"On February 6, 1931, Landis, a defendant herein and the purchaser at the sheriff's sale of the properties herein involved, transferred to C. L. Snyder an undivided one-half interest in and to the properties, and, on September 21, 1948, by a correction deed, transferred that same undivided interest to the widow and heirs of C. L. Snyder, the other defendants herein.


"On July 31, 1950, Smith purchased the properties involved in this action from Mrs. Dahlberg, and on August 3, 1950, recorded his deed.


"On September 21, 1950, alleging himself a resident of Texas, Smith filed this action against Landis and the widow and heirs of Snyder, all citizens of Louisiana, praying that the sheriff's sale to Landis on August 24, 1929, be declared null and that defendants be decreed to have acquired no rights or interests thereunder.


"In limine litis, before issue joined, defendants questioned the jurisdictional amount involved in this controversy; but, our ruling was that there was over $3,000, exclusive of interest and costs, involved. This Court, therefore, has jurisdiction of the parties and of this controversy. 28 U.S.C. § 1332; 28 U.S.C.A. § 1332.


"As thus drawn, the decisive issue in this action is dependent upon the validity of the sheriff's sale to Landis.


"Plaintiff contends that the sheriff's sale to Landis was null and void for the reasons that (a) it was made under a judgment which was — though subsequent to the sale — reversed on appeal; and, (b) everything done under the judgment, prior to and after its reversal, was null and void, since the appellate court declared the judgment null and void — for which reasons Landis and his assignees, defendants, acquired nothing by virtue of the sheriff's sale." (Italics by the writer.)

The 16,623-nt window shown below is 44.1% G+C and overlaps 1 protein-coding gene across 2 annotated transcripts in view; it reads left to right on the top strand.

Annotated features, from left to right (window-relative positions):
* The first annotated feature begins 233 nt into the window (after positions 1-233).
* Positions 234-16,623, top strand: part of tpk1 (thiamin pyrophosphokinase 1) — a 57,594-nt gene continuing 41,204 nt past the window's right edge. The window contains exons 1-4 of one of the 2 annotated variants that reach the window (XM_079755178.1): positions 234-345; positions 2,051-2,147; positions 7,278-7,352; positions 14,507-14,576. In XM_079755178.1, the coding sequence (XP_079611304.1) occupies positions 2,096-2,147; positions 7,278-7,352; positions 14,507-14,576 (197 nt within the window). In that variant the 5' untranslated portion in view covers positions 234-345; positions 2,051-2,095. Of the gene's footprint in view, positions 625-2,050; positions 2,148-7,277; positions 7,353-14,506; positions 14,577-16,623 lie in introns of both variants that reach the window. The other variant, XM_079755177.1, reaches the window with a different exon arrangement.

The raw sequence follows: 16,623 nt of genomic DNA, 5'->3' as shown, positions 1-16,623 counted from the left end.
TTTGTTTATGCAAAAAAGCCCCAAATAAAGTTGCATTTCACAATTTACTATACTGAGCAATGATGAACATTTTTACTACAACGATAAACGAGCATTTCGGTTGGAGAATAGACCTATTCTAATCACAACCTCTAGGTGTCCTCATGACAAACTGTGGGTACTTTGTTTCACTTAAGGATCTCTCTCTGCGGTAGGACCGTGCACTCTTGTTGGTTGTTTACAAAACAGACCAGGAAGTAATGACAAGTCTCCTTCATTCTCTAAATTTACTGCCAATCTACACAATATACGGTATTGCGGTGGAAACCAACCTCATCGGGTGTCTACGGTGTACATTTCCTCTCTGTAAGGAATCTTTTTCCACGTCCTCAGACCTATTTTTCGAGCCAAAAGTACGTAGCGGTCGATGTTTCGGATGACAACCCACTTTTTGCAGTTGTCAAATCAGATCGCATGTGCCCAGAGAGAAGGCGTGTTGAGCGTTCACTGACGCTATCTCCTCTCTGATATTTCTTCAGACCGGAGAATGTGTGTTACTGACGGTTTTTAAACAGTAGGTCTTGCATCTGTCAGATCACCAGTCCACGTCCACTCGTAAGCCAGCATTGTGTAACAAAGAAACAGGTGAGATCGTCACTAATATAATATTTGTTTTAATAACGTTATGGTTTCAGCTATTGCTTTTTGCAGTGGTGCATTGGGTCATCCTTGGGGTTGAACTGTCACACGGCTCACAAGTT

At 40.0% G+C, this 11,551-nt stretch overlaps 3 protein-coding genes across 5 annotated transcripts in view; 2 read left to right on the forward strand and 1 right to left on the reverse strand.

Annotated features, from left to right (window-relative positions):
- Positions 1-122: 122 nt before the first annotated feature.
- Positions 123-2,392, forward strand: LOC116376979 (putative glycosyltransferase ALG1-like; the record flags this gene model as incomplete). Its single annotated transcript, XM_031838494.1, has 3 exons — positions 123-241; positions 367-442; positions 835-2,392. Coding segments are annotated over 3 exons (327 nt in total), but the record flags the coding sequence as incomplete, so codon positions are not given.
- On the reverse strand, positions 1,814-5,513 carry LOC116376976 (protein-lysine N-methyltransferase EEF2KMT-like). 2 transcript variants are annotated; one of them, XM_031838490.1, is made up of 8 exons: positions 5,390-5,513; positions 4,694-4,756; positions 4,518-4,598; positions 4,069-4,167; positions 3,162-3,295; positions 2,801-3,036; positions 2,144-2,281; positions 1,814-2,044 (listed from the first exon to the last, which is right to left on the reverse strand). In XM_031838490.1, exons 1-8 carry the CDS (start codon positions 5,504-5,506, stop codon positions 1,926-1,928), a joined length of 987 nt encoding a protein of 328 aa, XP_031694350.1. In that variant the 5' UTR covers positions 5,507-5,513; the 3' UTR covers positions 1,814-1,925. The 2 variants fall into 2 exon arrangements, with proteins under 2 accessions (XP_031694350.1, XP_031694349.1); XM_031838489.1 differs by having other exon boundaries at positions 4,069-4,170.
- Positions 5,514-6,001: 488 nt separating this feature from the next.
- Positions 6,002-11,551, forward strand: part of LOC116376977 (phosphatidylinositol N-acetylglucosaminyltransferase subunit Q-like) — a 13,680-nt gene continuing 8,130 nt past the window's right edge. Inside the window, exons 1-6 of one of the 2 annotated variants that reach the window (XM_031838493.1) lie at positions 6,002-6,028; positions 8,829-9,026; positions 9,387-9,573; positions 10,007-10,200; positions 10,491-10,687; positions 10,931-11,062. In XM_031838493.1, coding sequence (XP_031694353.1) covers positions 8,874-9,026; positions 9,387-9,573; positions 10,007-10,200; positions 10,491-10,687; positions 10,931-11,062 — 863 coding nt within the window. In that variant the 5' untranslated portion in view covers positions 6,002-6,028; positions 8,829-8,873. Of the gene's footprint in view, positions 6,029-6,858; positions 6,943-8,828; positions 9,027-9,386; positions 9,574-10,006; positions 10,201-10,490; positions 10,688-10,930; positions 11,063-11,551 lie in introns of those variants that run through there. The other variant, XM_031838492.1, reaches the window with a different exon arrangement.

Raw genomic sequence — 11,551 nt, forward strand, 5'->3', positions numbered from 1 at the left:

One of the issues involved here is as to whether the sale by the sheriff of the State Court was made under the unappealed judgment in the first case, No. 4590, or in the second, No. 4686 in the State Court. The judgment in the latter numbered cause in favor of the defendants, Fred R. Wilson, et al., reads as follows:


"It Is Therefore, ordered, adjudged and decreed that the demand of the plaintiff be rejected and his suit is dismissed at his cost.


"It is further ordered that the sheriff of Catahoula Parish proceed to sell the property involved in suit No. 4590, wherein plaintiff herein is defendant as provided for in judgment in that suit, rendered and signed December 3, 1928."